Consolidation Talk Rehashes ‘One Man, One Vote’

On January 10, 2008, in News 2008, by Mark Norris

BILL DRIES | Memphis Daily News January 10, 2008 Mark Norris and Walter Bailey are both attorneys. They both served on the Shelby County Board of Commissioners during the legal fight in the mid-1990s over how a Shelby County school board should be elected. That is where the similarities end. They remain on opposite sides […]

BILL DRIES | Memphis Daily News
January 10, 2008

Mark Norris and Walter Bailey are both attorneys. They both served on the Shelby County Board of Commissioners during the legal fight in the mid-1990s over how a Shelby County school board should be elected.

That is where the similarities end.

They remain on opposite sides of the basic legal question that has returned at the core of the community’s current discussion about the wisdom and legality of consolidating Memphis city and Shelby County governments.

Bailey said this week he believes the principles in the court case should be revived with a new court case. Norris’ take is that the legal question was settled then and there.

Memphis Mayor Willie Herenton kicked off the latest chapter in the nearly 50-year-long consolidation political saga last week by targeting the state law requiring two separate votes on consolidation – one in the city and one in the county. Herenton said he intends to ask Tennessee legislators to change the law to permit a single county-wide referendum.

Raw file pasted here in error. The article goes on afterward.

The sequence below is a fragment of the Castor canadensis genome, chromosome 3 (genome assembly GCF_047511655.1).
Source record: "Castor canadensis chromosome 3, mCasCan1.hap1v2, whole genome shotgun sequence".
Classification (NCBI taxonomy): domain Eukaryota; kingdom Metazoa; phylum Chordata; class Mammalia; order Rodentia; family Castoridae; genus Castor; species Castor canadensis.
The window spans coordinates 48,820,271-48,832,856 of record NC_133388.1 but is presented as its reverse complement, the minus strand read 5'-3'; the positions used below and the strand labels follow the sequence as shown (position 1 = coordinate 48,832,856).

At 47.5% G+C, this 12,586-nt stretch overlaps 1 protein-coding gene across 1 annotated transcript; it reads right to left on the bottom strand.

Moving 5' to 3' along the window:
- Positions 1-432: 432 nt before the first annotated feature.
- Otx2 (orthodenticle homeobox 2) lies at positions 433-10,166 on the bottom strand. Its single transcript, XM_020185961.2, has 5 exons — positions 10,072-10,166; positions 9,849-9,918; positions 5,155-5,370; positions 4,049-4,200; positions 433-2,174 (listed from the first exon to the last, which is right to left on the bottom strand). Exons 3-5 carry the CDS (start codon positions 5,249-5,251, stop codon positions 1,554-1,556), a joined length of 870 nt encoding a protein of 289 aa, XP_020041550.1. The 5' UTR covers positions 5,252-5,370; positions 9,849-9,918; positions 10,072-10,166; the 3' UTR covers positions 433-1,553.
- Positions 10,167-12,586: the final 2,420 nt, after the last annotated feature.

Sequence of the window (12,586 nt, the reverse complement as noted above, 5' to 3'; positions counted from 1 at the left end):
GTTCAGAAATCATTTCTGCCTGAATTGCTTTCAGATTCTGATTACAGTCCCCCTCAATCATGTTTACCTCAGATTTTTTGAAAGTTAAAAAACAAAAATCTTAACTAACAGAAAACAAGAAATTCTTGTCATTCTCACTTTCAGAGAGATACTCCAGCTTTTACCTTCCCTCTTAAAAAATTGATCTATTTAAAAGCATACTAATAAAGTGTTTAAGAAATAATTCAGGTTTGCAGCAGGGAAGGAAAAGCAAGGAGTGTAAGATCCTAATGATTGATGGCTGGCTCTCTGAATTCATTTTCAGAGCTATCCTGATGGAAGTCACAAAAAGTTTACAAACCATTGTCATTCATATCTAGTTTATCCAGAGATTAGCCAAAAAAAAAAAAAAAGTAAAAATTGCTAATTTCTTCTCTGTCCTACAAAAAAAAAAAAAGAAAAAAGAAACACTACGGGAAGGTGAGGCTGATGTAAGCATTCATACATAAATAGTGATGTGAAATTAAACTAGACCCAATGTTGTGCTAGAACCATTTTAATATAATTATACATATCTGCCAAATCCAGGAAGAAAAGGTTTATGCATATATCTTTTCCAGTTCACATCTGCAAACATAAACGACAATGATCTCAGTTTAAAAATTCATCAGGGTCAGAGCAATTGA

Shelby County Mayor A C Wharton Jr. joined the consolidation call Monday, although that doesn’t necessarily include calling for a campaign for a single county-wide referendum.

But Wharton, an attorney, said he believes there should be one vote.

“We’re a highly mobile community and everybody ought to vote on it,” he said. “One vote ought to count. A majority ought to rule in one election.”

U.S. District Judge Jerome Turner ruled in 1996 that districts for the county school board could only cover areas in the county outside of the city of Memphis. And Turner ruled only Shelby County voters who live outside of the city of Memphis could vote in the elections to fill those seats. He based the decision, which was upheld on appeal by the Sixth Circuit Court of Appeal in Cincinnati, on the landmark “one man, one vote” decision in the Baker v. Carr case, also another case originating in Shelby County.